This book has more problems with its predecessors. Those problems are so frequently spread throughout the book (or even an inherent part of its plot) that I was already planning a 3-star review to show how it was so much more diminished than its fore-bearers.
And then I caught myself staying up way too late to keep reading it.
And then I caught myself doing it again the next night.
And whoa. How can I criticize that? Well, okay. I’m me. I can criticize most things. And this book does suffer a bit in comparison to the other two.
There’s way too much sex in this book: instead of merely hinting at the more delicious pleasures, it turns almost pornographic at points. And it’s too often. Where the other books inserted* sex naturally as part of being human (or divine), this one turns to it so often that it starts to feel more like the fanfics of an out-of-control adolescent.
It’s probably a matter of taste more than anything, and my tastes have always turned away from such things when they interrupt the plot. There’s nothing wrong with that sort of thing, but it’s just not my cup of tea to find so much of this in an otherwise-excellent fantasy novel.
The larger issue comes from the story being told from Sieh’s viewpoint. The other stories were told from the viewpoints of mortals trying to cope with the divine. This one told the story of a divine trying to come to grips with the mortal world. It was hard for me to empathize with Sieh, as he kept telling us over and over again how much greater he was than anything I’ve experienced. In that context, his character flaws become egregious since they’re all on-purpose in one way or another. He used to be god after all. He could have done better. Ultimately, I found it hard to sympathize with him or care about him and I can’t help but wonder how it would have been told from Dekarta’s point of view.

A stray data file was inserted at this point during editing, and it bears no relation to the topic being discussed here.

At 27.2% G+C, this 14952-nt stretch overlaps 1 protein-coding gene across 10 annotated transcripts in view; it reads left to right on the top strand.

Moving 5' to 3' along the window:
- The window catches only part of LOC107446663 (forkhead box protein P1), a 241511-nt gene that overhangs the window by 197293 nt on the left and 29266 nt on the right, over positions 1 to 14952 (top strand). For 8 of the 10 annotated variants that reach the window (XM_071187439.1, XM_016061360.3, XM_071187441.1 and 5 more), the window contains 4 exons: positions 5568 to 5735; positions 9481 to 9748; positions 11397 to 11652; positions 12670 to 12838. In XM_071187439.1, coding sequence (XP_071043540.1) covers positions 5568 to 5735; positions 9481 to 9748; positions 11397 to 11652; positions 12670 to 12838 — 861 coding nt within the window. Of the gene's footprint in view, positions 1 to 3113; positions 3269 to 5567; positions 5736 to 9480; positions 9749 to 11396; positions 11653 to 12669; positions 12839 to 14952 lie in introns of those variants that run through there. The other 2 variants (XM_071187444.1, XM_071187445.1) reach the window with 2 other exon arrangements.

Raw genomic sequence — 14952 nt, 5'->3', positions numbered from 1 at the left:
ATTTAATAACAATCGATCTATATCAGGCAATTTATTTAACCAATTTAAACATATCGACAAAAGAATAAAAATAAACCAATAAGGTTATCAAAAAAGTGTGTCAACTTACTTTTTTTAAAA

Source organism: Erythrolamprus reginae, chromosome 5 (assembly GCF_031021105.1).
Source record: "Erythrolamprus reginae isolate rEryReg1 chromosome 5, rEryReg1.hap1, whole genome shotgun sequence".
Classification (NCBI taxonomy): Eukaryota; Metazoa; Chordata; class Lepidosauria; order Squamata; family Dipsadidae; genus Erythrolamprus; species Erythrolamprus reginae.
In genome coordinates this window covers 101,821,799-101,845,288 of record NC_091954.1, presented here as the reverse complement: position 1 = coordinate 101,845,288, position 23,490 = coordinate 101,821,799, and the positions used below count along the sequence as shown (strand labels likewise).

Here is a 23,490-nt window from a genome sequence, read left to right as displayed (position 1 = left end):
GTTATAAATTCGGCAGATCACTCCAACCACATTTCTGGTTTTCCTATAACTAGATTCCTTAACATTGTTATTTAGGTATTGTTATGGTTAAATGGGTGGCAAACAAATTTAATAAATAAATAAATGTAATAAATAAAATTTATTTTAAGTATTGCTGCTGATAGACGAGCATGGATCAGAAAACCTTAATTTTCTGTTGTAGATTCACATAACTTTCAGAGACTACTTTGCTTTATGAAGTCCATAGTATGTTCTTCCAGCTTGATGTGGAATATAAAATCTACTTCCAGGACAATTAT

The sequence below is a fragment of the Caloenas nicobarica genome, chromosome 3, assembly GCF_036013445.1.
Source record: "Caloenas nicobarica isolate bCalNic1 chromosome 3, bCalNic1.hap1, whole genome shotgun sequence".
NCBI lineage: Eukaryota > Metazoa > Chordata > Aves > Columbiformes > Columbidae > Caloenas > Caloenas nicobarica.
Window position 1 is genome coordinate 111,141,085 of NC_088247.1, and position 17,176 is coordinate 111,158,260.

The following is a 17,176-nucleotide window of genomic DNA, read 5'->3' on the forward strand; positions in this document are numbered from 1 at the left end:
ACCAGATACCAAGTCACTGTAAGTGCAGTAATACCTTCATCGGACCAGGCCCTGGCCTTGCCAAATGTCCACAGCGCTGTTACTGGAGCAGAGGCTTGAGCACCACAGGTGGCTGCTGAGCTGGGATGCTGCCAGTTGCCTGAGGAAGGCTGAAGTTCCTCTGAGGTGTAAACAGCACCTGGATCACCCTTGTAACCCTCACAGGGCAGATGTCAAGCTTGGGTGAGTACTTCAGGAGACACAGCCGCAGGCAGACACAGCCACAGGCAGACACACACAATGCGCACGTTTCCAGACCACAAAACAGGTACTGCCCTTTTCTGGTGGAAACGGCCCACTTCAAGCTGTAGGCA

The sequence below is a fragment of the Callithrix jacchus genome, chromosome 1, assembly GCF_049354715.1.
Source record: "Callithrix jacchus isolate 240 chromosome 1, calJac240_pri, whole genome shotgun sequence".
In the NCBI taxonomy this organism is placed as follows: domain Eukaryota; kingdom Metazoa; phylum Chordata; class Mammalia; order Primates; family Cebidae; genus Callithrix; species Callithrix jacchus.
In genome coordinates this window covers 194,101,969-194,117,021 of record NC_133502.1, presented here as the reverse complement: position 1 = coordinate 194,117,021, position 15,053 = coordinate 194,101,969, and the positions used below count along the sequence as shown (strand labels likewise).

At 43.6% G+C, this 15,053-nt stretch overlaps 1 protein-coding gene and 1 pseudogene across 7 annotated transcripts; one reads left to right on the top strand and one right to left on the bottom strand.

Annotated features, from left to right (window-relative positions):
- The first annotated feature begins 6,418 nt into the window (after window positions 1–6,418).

The ending was disappointing, but I think the reason of its disappointment tells how successful both the ending and the entire trilogy have been. For three books, Jemisin has made me feel the divine wonder of the Three. And while the world may not have been a better place with their presence and intervention, it was made so much richer because of it. I found their withdrawal to be utterly depressing because it means the world is going to become a drab and colorless place in contrast to what it was.
Though, perhaps the average lifespan will go up. So it’s probably an improvement for the characters who live there. But for this outsider? It’s incredibly sad.
And that sadness is why I would whole-heartedly endorse this trilogy. It’s a masterwork of fantasy without elves or wizards. The rich cosmology, depth of feeling, complex characters, and page-turning plots is unmatched in my library.